An increasing number of people are building a start-up while still in paid work, judging by recent statistics.
A report by Bankwest shows that the number of part-time business owners has increased by 19.1% over the last five years and by 27% over the past 10 years.
By contrast, people running their own business full-time dipped by 5.3% in the last 12 months across Australia.
Australians are increasingly grasping onto the security of a full-time job as they take the plunge with their own ventures. But it’s tough splitting your time between very different demands.
StartupSmart spoke to two entrepreneurs in this situation to find out how to make this schizophrenic existence work.
Balancing your jobs
Leanne Anderson is the founder of Getaway Guru, which offers travellers access to accommodation in Italian and French properties that are owned by Australians.
She is still working as a human resources consultant for Mercer.
“It’s a very flexible job and I am able to work at home. Being able to do that is key while I establish my business,” she says.
Anderson says one of the benefits of being employed while building a start-up is being able to take a risk on her own business without losing her financial stability and compromising her ability to pay the mortgage or her lifestyle.
“Having a steady income is what allows me to continue building my start-up, which I’m bootstrapping myself – although I’ve heard what I’m doing being described as ‘golden handcuffs’,” she says.
Another highly motivated person who worked in paid employment while building her start-up is Jen Brown, founder of Sparta Personal Training.
Brown took about three years to transition out of her career as a lawyer into working in her business full-time.
She initially obtained her personal training qualifications while still working full-time as a lawyer before taking a part-time government contract while she was building her enterprise. She walked away from the law in July last year.
For Brown, the big pro of her current situation is making a difference in people’s lives, as well as controlling her own direction.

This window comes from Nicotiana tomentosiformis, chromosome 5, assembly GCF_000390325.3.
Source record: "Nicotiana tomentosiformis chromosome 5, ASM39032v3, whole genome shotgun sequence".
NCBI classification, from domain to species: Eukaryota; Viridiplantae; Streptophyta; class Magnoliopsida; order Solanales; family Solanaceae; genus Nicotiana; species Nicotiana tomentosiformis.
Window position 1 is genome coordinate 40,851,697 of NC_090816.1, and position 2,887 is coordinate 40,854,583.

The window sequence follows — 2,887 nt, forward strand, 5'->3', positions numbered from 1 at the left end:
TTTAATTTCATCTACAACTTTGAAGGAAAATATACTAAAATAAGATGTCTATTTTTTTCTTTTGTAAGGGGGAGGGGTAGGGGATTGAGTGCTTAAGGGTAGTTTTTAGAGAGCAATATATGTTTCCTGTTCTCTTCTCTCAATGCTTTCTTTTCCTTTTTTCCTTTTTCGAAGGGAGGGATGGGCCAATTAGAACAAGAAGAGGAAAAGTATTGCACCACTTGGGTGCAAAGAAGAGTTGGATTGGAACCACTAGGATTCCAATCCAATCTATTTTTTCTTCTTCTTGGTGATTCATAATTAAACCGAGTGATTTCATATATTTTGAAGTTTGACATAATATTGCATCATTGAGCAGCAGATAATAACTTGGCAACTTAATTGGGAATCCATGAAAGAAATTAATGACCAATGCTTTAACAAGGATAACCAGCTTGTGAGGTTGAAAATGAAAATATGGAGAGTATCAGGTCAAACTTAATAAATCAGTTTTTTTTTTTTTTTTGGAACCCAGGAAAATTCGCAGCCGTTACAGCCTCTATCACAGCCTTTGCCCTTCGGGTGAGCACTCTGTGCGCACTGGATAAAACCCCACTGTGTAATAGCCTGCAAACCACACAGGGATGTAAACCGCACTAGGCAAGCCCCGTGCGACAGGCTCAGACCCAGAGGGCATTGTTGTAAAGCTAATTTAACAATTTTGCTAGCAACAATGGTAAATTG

But she says being stretched too thin is one of the drawbacks of trying to manage a career and a start-up.
“Trying to balance a full-time job, family and my business was very stressful,” she says.
“I’m lucky I have a supportive husband but building the business did detract from time with him.”
The need to focus
Another downside was not being able to fully focus on one thing.
“Half of my brain was in the law and the other half was ticking away on my start-up,” she explains.
“I was trying to spread myself too thin and even my health suffered – I wasn’t exercising enough, which is a strange thing to say for a personal trainer.”
Anderson agrees the toughest thing for her is prioritising her time.
“Often work on my day job increases, and my ability to dedicate time to my start-up suffers, so there’s lots of work at night and on weekends,” she says.
“Splitting your time can slow you down a bit. If I were just building my business I would be able to move much faster through the start-up phase.”
According to Anderson, being able to combine paid employment with her entrepreneurial activities means achieving deliverables for both roles.
“I might go into the office one or two days a week and also manage clients from home. Then when I’m at home working on my business I’m loading properties onto the site.”
“So it’s about allocating chunks of time and keeping your eye on the bigger picture. You have to be really organised and have a long-term perspective but at the same time work away at small goals,” she explains.
Anderson says it can be hard not to let her working commitments become all encompassing.
“But when you’re passionate about something you’re happy for it to take over your life.”
“I probably let Getaway Guru take over more than it should but because I have a family I also have to devote time to them. My life helps to keep me grounded.”